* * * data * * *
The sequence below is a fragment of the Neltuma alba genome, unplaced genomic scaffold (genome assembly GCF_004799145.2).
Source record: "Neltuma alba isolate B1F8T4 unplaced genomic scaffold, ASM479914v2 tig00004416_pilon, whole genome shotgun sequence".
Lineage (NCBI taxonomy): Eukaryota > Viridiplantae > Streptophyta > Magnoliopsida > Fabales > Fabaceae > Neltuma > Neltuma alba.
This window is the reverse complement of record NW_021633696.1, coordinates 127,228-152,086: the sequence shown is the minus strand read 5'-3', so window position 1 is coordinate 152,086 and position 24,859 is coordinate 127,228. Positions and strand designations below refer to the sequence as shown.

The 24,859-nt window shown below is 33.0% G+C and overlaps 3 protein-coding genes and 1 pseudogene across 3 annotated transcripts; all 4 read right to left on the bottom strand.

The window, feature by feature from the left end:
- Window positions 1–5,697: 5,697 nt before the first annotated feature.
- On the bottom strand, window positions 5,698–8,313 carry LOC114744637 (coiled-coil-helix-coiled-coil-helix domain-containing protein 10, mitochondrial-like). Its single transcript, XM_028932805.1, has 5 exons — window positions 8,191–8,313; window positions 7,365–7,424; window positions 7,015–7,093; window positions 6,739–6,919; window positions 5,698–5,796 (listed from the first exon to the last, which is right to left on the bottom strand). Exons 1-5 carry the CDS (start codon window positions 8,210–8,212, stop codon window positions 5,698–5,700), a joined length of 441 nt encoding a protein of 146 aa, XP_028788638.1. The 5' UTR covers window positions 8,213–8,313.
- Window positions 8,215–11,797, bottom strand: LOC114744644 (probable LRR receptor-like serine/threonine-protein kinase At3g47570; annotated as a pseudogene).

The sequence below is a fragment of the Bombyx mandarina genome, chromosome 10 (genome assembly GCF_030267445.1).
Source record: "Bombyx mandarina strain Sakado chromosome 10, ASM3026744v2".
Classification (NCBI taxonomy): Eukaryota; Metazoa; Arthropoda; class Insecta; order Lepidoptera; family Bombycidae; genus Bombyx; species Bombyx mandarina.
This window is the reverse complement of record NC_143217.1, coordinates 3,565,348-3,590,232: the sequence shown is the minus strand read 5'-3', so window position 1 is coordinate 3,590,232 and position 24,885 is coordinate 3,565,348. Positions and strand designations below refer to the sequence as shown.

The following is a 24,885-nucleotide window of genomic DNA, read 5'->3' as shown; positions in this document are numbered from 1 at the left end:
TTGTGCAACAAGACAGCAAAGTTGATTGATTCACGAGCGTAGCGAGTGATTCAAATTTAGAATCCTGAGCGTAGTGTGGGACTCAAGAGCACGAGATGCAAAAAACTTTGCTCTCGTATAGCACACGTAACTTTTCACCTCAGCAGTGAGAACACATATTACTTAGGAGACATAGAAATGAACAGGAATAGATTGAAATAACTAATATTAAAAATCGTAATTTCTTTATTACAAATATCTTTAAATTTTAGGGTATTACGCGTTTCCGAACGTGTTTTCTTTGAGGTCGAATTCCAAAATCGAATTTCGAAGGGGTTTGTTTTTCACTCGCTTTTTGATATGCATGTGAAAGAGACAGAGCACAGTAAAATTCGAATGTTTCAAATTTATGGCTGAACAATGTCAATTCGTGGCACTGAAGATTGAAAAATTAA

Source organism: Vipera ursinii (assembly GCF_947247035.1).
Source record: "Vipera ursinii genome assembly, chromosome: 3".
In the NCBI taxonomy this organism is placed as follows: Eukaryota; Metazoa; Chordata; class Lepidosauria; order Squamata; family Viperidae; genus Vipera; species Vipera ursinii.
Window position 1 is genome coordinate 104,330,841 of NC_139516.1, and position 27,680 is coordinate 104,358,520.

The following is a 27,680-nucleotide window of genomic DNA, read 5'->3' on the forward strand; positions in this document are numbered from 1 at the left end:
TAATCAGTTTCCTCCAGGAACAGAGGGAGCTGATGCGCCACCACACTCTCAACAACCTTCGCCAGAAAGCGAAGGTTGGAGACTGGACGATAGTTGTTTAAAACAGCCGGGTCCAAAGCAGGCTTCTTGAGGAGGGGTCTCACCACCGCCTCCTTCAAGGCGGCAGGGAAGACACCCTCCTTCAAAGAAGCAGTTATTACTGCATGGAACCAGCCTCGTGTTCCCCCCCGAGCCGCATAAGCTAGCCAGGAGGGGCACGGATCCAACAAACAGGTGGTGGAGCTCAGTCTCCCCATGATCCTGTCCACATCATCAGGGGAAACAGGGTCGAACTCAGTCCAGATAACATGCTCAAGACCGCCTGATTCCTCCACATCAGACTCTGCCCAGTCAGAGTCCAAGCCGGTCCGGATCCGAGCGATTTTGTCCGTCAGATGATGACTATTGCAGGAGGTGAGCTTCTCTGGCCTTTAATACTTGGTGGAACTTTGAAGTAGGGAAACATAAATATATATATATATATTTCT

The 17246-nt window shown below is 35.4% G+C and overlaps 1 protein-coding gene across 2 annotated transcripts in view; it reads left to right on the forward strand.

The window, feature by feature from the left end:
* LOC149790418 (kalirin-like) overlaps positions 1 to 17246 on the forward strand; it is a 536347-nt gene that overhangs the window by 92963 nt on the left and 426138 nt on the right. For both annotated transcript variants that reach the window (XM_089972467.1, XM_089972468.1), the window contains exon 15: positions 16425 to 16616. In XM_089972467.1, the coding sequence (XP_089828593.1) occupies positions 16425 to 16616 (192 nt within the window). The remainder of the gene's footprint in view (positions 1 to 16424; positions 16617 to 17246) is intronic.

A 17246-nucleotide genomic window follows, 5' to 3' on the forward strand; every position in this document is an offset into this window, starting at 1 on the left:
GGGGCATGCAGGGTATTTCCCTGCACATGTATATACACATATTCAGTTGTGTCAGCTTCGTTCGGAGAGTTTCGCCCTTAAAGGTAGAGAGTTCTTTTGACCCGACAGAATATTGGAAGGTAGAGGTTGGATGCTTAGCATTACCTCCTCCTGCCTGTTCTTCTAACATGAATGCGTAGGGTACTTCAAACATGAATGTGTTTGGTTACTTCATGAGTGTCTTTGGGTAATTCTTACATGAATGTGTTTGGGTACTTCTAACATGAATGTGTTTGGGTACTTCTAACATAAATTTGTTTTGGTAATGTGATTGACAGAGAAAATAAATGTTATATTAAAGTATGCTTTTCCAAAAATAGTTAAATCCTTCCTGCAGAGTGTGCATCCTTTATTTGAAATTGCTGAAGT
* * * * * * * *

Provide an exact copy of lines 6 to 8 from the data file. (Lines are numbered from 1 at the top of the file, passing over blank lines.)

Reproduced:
The window, feature by feature from the left end:
- Window positions 1–5,697: 5,697 nt before the first annotated feature.
- On the bottom strand, window positions 5,698–8,313 carry LOC114744637 (coiled-coil-helix-coiled-coil-helix domain-containing protein 10, mitochondrial-like). Its single transcript, XM_028932805.1, has 5 exons — window positions 8,191–8,313; window positions 7,365–7,424; window positions 7,015–7,093; window positions 6,739–6,919; window positions 5,698–5,796 (listed from the first exon to the last, which is right to left on the bottom strand). Exons 1-5 carry the CDS (start codon window positions 8,210–8,212, stop codon window positions 5,698–5,700), a joined length of 441 nt encoding a protein of 146 aa, XP_028788638.1. The 5' UTR covers window positions 8,213–8,313.